A Guide To Maintain Containerized Applications

Pratik Tarte and Thenmozhi Arunachalam

19 May 2020

In real-world applications, dockerizing an app is not sufficient in itself, as there are a series of events to be followed once the app is containerized to maximize Docker benefits. In this article, we will look at how to operate and monitor containerized applications with the best practices.

 

Health Check for Containerized Applications

 

‘Prevention is better than cure.’, not only applies to our health but is also applicable to our applications. If we carry out regular health checks for an application, together with the services that it depends on, it helps in minimizing the business downtime. 

 

Usually, containerized applications are managed using an orchestration tool and the most famous amongst them being Kubernetes. Kubernetes makes use of the Readiness Probe and the Liveness Probe to find out when the container is ready to serve the traffic and when to restart the container, respectively. Since the Liveness Probe primarily checks the health of an application, it is important to write a detailed health-check for all the dependent services which have been used in the application instead of relying on shallow health-check. This ensures that our application is in good shape, utilizes all the resources to the desired extent, and also, allows us to detect issues before they affect the entire system. An automated health-check process can create a more efficient way of keeping track of the application. 

 

Example of Custom Health Check Implementation for a Database:

 


 @Autowired
   private DataSource dataSource;

   public BaseHealthBean performHealthCheck() {
       BaseHealthBean mySQlHealthBean = new MySQlHealthBean();
       try (Connection connection = dataSource.getConnection()) {
                mySQlHealthBean.getHealthCheckDetails().setHealthy(true);
           } catch (SQLException e) {
           log.error("Error making database connection", e);
           mySQlHealthBean.getHealthCheckDetails().setError(e.getMessage());
       }
       return mySQlHealthBean;
   }

 

Integration with a Performance Monitoring App

 

Performance monitoring apps are a key part of your application and most companies use one or more tools to monitor the service performance. APM service helps to achieve the application insights using different methods, also it is used to identify the end-user satisfaction level.

 

Let’s consider NewRelic as a leading performance monitoring tool.

 

 

Sample NewRelic APM Dashboard

 

 

Metrics for Containerized Applications

 

To scale an application to provide a reliable service and performance, we need to understand how the application performs in a highly available infrastructure when it gets deployed. Using the container API, we can collect all the container resource information like CPU, memory, network utilization, etc. These metrics are tracked using different monitoring tools and analyzed in real-time for better performance. It also helps to understand the lifecycle policy of the containers.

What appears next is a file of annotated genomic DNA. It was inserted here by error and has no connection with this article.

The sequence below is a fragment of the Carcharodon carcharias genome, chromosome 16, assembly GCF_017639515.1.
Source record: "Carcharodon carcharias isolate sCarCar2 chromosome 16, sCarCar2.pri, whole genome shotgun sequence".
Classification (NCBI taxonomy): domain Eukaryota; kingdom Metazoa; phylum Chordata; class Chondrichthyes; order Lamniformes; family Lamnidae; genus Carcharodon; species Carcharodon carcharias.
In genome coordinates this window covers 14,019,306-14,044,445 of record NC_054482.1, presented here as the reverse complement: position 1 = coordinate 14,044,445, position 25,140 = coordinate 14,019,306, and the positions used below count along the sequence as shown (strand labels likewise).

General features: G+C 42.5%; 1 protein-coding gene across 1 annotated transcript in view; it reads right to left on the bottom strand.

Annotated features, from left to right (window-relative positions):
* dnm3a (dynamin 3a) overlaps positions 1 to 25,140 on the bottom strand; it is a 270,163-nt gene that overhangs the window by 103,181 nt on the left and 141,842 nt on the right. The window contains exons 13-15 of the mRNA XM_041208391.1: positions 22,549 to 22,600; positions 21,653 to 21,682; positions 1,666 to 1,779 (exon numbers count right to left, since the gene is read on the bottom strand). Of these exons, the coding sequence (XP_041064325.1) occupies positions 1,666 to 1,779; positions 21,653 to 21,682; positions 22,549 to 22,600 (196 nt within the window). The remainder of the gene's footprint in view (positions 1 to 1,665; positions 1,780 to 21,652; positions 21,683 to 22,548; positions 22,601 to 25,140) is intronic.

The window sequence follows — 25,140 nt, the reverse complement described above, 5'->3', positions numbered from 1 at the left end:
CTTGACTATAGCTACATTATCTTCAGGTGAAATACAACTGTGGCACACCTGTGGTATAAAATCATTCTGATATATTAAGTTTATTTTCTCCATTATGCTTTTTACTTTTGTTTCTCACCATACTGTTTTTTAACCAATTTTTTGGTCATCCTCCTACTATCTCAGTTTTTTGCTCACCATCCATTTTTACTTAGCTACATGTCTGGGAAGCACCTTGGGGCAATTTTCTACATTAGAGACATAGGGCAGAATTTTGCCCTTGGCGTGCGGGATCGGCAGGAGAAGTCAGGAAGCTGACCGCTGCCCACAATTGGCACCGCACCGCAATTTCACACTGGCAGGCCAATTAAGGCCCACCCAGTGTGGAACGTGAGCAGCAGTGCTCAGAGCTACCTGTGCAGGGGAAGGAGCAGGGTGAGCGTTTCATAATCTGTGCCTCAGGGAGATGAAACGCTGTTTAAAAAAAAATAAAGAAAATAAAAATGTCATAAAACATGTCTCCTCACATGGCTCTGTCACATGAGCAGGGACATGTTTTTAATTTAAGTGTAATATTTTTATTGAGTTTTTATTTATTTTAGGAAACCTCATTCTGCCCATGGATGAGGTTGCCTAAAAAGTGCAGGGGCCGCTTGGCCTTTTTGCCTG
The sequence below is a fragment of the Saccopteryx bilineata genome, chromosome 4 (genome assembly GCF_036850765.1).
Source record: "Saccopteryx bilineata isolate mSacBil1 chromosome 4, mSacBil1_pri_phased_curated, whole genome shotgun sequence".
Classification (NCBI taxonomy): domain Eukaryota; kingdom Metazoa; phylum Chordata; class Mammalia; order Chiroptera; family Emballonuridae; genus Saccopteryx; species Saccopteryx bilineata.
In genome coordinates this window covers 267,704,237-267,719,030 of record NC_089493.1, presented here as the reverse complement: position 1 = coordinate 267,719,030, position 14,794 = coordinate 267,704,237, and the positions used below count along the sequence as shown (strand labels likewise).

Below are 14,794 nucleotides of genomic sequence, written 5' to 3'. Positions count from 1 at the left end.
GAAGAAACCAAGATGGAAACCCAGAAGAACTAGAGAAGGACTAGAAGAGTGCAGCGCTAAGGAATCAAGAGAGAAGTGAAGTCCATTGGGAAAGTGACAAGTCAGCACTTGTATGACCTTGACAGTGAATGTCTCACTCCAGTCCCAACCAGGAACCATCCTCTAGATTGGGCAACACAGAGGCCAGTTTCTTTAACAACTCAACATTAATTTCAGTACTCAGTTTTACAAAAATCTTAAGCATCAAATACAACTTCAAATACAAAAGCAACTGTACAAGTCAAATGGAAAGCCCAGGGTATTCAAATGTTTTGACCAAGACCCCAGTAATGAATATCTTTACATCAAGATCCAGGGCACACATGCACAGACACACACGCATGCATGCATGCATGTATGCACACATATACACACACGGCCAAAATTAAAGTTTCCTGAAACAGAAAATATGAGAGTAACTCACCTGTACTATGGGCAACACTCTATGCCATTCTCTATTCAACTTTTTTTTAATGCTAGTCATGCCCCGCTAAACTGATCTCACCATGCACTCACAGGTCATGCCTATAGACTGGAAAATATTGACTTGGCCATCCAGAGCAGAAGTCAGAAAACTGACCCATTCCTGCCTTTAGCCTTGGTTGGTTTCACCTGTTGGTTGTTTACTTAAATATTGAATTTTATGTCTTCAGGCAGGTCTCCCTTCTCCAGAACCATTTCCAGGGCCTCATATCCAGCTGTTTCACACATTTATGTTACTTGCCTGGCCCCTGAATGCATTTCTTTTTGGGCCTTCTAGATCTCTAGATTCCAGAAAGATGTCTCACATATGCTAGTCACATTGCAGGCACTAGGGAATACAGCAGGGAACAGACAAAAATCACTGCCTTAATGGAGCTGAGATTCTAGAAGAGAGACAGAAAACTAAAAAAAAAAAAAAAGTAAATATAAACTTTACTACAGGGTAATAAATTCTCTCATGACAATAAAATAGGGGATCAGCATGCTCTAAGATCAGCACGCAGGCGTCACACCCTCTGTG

We can monitor the application performance by understanding the characteristics of containers, pods, service, network, and overall clusters status using the API metrics. By scraping these metrics data to the advanced event monitoring dashboards like Grafana, we can virtualize the KPIs for an application. Moreover, dashboards like these, that read data from the Prometheus metrics can play an instrumental role in data analytics, cost optimization, and can see through the complexity we manage every day, which leads to improving the user experience.

 

 

Spring Boot Properties using Actuator for Metrics API:

 

management.metrics.export.prometheus.enabled=true

management.health.redis.enabled=true

management.endpoints.web.path-mapping.metrics=/metrics-json

management.endpoints.web.path-mapping.prometheus=/metrics

management.metrics.distribution.percentiles[http.server.requests]=0.50, 0.75, 0.95, 0.99

 

Sample Grafana Dashboard

 

 

Logging and Storage

 

For a multi-container environment, you would have to aggregate logs. This is possible with docker logging drivers, shippers, and then sending logs to visualization/search tool for logs. Docker demon provides a log driver as a plugin, by default it is a JSON file handler. Due to several limitations, you wouldn’t want to use the default driver in a production setup. The ideal setup would be to use Fluentd Driver, which would also help us shipping logs to the eventual visualization tool.

 

A typical open source stack would use Fluentd with ELK and create separate indexes for infra, container, and application logs for proper visualization. There are several other plugins that are commercial or open-source, which may be better suited for different requirements. 

 

Once you have logs, you will often worry about persistence storage. The ideal situation should use inexpensive but persistent storage like magnetic block storage. The persistent volume will help to achieve high availability fault tolerance and consistency. Based on the LifeCycle Policy, the logs can be categorized and archived in cloud storage for future analysis. 

 

Conclusion

 

In a nutshell, monitoring the containerized applications for KPIs, health, and facilitating the proper logging and storage, is as important as, containerizing and deploying them. With the help of apps and methodologies described in this blog, it becomes a lot easier to manage and monitor your containerized applications, prepare for any contingencies beforehand, and make the application more reliable.


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